SEC Finalizes Tougher Rating Agency Rules
The SEC on Wednesday adopted new rules for credit rating agencies that address problems which allegedly contributed to the failure of corporate credit unions.
The new rules, which will enhance governance, protect against conflicts of interest and increase transparency to investors, aim to prevent allegations that form the basis of the NCUA’s lawsuit against Standard & Poors. That suit alleges S&P purposely misled corporates when rating mortgage backed securities and collateralized debt obligations for credit risk.
“This expansive package of reforms will strengthen the overall quality of credit ratings, enhance the transparency of credit rating agencies and increase their accountability,” SEC Chair Mary Jo White said in a release. “Today’s reforms will help protect investors and markets against a repeat of the conduct and practices that were central to the financial crisis.”
The new requirements for nationally recognized statistical rating organizations address internal controls, conflicts of interest, disclosure of credit rating performance statistics, procedures to protect the integrity and transparency of rating methodologies, disclosures to promote the transparency of credit ratings, and standards for training, experience, and competence of credit analysts. The requirements provide for an annual certification by the CEO as to the effectiveness of internal controls and additional certifications to accompany credit ratings attesting that the rating was not influenced by other business activities, the release said.
The Commission also adopted requirements for issuers, underwriters and third-party due diligence services to promote the transparency of the findings and conclusions of third-party due diligence regarding asset-backed securities.
Certain amendments will become effective 60 days after publication in the Federal Register. The amendments with respect to the annual report on internal controls and the production and disclosure of performance statistics will be effective on Jan. 1, 2015, which means that the first internal controls report to be submitted by an NRSRO would cover the fiscal year that ends on or after Jan. 1, 2015, and the first annual certification on Form NRSRO relating to performance statistics is required for the annual certifications filed after the end of the 2015 calendar year.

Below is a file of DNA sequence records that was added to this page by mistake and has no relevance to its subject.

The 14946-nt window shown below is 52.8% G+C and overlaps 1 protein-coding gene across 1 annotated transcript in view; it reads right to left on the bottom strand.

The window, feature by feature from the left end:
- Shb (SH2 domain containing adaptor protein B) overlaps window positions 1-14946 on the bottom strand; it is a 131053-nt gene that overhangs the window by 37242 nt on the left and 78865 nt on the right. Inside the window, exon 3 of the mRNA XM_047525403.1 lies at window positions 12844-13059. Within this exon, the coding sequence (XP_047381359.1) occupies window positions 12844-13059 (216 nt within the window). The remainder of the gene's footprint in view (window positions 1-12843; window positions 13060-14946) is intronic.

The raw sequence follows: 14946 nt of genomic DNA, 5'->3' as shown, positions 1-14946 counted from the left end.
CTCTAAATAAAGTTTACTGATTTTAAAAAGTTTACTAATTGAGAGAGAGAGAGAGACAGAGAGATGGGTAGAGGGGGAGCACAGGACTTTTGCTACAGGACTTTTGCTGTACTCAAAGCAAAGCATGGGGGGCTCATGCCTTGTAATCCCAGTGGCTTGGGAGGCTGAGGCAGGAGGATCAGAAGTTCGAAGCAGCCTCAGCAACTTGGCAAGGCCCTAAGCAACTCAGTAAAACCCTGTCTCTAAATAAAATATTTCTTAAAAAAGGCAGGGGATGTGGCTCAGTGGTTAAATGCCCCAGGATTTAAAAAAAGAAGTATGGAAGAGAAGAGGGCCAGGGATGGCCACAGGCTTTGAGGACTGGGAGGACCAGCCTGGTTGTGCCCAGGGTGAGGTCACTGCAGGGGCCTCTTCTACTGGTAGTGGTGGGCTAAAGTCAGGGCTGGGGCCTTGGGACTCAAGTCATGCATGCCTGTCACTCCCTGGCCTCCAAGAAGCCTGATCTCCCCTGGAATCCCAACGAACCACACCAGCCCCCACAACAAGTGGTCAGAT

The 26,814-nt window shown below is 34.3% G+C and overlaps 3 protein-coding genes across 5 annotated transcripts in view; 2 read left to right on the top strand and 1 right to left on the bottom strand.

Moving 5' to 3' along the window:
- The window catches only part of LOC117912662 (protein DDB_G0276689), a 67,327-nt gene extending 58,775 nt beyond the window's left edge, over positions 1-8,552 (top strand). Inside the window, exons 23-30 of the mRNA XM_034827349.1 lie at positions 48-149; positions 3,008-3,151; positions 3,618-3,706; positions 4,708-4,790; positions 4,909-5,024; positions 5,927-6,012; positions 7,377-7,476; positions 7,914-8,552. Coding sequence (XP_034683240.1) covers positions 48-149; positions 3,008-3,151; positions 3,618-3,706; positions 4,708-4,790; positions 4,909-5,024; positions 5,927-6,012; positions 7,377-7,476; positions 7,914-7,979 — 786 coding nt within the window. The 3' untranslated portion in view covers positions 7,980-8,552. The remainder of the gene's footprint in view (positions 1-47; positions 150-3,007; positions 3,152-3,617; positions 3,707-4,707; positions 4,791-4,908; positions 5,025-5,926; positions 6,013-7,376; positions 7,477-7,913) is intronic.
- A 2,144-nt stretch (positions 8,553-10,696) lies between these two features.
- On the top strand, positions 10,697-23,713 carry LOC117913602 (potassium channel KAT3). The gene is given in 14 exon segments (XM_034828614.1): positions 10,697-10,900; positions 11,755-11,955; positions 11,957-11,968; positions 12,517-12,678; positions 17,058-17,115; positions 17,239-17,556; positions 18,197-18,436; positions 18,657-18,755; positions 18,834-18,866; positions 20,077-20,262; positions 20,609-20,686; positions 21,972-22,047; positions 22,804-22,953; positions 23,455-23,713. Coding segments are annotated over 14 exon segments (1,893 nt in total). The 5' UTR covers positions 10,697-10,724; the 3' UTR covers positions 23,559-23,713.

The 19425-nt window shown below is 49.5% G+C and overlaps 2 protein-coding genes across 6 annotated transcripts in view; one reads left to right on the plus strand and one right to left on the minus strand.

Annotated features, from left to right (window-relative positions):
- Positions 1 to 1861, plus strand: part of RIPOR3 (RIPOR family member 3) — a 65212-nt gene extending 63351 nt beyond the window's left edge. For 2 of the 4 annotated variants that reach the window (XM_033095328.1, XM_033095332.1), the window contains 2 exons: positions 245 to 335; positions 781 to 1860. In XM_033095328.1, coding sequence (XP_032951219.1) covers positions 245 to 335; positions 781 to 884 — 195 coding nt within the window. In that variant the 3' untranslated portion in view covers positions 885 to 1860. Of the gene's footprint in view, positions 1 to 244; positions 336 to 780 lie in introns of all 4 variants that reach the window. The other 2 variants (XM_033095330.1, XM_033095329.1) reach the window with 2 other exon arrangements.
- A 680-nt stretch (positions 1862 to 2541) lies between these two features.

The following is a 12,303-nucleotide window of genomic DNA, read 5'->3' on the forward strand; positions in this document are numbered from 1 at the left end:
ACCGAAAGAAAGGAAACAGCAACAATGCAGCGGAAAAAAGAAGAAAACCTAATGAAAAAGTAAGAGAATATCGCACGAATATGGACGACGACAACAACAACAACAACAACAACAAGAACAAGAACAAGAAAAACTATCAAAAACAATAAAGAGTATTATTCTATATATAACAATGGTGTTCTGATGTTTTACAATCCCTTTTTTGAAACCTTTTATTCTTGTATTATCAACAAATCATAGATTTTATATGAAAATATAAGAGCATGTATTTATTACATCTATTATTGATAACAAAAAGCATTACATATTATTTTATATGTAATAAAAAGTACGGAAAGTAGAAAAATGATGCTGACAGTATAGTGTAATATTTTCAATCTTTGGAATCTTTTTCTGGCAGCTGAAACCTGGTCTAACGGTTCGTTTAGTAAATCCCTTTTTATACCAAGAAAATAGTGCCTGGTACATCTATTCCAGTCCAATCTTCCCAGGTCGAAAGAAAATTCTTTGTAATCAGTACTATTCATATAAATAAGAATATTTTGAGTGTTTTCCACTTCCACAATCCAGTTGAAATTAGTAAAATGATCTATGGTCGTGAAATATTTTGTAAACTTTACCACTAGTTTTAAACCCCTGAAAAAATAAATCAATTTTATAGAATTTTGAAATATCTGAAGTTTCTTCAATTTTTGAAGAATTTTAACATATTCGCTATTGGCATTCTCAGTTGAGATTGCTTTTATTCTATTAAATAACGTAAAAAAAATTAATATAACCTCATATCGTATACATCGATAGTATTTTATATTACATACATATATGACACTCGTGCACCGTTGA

The SEC also said the following provisions are effective nine months after publication in the Federal Register: Prohibiting the sales and marketing conflict; addressing look-back reviews to determine whether the credit analyst’s prospects of future employment influenced a credit rating; requiring the disclosure of rating histories; addressing rating methodologies; requiring the form and certification to accompany credit ratings; addressing issuer and underwriter disclosure of third-party due diligence findings; addressing the certification of a third-party due diligence provider; addressing NRSRO standards of training, experience, and competence; and addressing universal rating symbols.
This period is intended to provide time for NRSROs, issuers, underwriters, and providers of third-party due diligence services to prepare for the changes resulting from the new requirements.
Americans for Financial Reform, a Washington-based coalition of more than 200 civil rights, consumer and other groups, said in a release the rule on investor disclosures with regard to asset-backed securities will improve the availability, quality, and accessibility of loan-level data to investors in registered securities.
“However, much remains to be done to address the problems and abuses revealed in the securities markets during the financial crisis,” the AFR said in the release. “The fundamental business incentives of credit rating agencies continue to encourage ratings inflation. This means that the broad requirements in this new rule must be strictly enforced to be effective, and the SEC must be vigilant for evidence of continuing ratings inflation. In addition, the new credit rating rules still fall short in requirements for meaningful transparency and consistency of ratings across asset classes. The new requirements for asset-backed securities also have significant loopholes, particularly since they do not appear to cover privately issued structured finance products and certain significant asset classes. We hope the SEC will take additional action to address disclosures in areas not covered by this rule.”